Tuesday, June 19, 2007

Consultants Profligacy

YESS!!! We're all on maximum bonuses!!!

The PAC have just issued their report on government use of consultants. We blogged the excellent National Audit Office Report here, with a summary of the key facts, so we won't repeat them here. The bottom line is that the public sector is currently spending £3bn pa on consultants, or nearly 1p on the standard rate of income tax. And value it ain't.

The PAC reckons Whitehall turns to consultancy firms for "inappropriate reasons, such as to re-assign blame, to compensate for the perceived poor quality of civil service management, to substitute for civil servants who have been made redundant and to delay implementation of policy".

Well, who'd have known?

Sir Edward adds "It is impossible to believe that the public are receiving anything like full value for money from this expenditure. In fact, a good proportion of it looks like sheer profligacy."

As a measure of this, the NAO reckoned government departments spend five times as much on consultancy as private sector companies:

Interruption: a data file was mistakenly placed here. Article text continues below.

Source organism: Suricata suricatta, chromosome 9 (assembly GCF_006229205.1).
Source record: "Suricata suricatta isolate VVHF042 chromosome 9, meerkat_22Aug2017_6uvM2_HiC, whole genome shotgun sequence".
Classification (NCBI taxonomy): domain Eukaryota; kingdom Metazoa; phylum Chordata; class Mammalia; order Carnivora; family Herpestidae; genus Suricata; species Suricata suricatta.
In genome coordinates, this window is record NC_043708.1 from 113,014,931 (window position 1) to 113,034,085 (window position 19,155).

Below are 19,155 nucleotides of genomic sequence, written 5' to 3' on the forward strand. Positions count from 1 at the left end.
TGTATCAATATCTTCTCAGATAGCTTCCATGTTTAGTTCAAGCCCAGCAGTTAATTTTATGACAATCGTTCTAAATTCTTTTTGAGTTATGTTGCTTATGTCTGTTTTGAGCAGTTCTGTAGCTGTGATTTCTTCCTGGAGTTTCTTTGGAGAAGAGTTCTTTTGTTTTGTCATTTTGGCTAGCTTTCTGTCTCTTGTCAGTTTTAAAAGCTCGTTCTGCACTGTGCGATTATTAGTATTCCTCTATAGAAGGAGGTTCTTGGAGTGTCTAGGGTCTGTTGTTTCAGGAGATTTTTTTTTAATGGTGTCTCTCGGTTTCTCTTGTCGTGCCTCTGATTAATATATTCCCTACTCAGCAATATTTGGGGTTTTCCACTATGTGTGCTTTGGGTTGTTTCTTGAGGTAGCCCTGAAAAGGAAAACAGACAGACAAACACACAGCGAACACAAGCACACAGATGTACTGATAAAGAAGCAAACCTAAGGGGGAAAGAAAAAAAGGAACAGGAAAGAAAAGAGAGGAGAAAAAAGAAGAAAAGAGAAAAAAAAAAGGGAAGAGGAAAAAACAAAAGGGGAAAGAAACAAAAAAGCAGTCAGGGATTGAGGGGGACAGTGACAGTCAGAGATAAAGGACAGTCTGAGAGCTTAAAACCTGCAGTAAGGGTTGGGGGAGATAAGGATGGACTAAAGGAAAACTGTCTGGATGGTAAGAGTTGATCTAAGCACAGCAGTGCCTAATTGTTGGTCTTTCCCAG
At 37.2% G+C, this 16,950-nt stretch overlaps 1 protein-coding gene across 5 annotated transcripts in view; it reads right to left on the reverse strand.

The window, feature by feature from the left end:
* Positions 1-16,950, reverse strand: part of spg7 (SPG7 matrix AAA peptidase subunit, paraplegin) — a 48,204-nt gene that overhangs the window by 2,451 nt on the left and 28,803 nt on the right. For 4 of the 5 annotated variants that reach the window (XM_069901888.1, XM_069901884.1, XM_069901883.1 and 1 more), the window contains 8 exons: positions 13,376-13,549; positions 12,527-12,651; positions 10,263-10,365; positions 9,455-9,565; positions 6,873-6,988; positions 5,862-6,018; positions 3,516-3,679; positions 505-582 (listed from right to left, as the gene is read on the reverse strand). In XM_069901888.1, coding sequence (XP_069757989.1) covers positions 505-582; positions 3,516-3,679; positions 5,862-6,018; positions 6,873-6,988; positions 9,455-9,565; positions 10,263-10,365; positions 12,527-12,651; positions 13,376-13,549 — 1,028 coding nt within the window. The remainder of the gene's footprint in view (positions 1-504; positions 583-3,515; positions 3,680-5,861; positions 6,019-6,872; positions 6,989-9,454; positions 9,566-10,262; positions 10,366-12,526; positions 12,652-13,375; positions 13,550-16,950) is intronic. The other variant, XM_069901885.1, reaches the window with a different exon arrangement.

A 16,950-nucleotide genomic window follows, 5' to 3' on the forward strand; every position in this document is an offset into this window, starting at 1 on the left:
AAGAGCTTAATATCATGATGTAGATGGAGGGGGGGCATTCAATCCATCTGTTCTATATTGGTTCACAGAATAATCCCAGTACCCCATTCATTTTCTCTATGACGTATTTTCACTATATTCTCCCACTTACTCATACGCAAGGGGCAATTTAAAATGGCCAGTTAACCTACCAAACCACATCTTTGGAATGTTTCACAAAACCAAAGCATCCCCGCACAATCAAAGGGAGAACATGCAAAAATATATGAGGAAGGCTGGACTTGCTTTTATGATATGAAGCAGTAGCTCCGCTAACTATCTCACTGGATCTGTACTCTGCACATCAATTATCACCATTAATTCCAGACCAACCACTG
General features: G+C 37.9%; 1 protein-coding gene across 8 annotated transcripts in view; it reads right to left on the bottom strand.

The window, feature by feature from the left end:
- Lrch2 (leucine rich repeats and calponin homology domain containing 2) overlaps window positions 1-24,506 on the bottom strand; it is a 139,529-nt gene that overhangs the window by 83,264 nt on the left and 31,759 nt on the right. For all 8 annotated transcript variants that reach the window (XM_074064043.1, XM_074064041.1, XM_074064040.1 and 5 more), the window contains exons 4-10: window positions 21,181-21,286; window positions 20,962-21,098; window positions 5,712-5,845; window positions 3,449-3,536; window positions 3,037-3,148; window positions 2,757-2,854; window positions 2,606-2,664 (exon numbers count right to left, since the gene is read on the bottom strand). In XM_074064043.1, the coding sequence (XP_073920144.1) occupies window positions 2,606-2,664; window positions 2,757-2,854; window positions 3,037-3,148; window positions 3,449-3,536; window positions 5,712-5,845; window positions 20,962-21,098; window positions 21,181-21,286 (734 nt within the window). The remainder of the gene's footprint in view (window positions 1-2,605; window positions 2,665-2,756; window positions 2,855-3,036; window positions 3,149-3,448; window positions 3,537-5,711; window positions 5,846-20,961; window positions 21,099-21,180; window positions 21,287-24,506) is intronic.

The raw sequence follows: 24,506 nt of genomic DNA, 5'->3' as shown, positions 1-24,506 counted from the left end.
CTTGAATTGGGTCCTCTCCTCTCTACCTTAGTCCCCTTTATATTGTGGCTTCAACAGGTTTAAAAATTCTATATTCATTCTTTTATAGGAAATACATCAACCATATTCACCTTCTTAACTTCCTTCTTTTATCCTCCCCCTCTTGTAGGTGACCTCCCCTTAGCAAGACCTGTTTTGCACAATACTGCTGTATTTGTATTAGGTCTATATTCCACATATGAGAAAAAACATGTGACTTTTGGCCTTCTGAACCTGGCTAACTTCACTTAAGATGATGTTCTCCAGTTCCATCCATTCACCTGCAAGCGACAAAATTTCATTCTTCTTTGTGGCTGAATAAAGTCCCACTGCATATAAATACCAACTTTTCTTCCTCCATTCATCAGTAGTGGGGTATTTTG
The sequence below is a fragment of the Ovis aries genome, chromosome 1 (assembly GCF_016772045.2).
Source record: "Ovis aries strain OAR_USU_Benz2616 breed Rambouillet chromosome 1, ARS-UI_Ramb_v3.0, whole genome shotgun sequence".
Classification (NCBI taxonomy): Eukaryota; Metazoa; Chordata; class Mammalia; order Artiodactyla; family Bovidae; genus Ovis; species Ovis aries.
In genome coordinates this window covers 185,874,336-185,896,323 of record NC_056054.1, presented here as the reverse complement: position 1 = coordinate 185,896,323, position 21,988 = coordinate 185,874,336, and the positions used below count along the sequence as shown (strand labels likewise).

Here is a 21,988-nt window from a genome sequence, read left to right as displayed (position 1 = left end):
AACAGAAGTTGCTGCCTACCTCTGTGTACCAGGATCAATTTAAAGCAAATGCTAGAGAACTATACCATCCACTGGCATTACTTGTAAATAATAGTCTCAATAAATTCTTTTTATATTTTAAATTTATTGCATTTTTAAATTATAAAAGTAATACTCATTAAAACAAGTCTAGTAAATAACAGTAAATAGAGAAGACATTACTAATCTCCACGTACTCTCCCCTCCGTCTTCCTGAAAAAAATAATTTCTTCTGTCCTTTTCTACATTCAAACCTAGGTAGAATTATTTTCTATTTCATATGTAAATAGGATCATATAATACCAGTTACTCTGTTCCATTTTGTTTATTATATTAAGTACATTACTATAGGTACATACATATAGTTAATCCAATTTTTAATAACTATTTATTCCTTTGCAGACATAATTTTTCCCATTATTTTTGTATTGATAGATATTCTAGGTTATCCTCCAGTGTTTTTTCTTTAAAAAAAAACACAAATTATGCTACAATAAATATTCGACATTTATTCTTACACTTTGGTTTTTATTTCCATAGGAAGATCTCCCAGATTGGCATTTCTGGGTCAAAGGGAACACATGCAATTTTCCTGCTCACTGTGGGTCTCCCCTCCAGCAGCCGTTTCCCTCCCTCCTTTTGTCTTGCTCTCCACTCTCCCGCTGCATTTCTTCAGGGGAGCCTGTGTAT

"the average central government organisation, when compared to our private sector comparators spends more on consultants per employee (£10,000 compared to £2,000) and as a proportion of operating costs (11 per cent compared to four per cent)" (NAO report para 2.5).

So should we expect the turning of a new leaf?

Er... no. The NAO identified 12 previous recommendations on the use of consultants from NAO and PAC reports and looked to see how well they'd been followed subsequently. Shockingly, NONE had been fully implemented across all five major departments studied (NAO figure 2).

Profligate and incompetent. The prerogative of the Simple Shopper ever since governments started helping themselves to our money.

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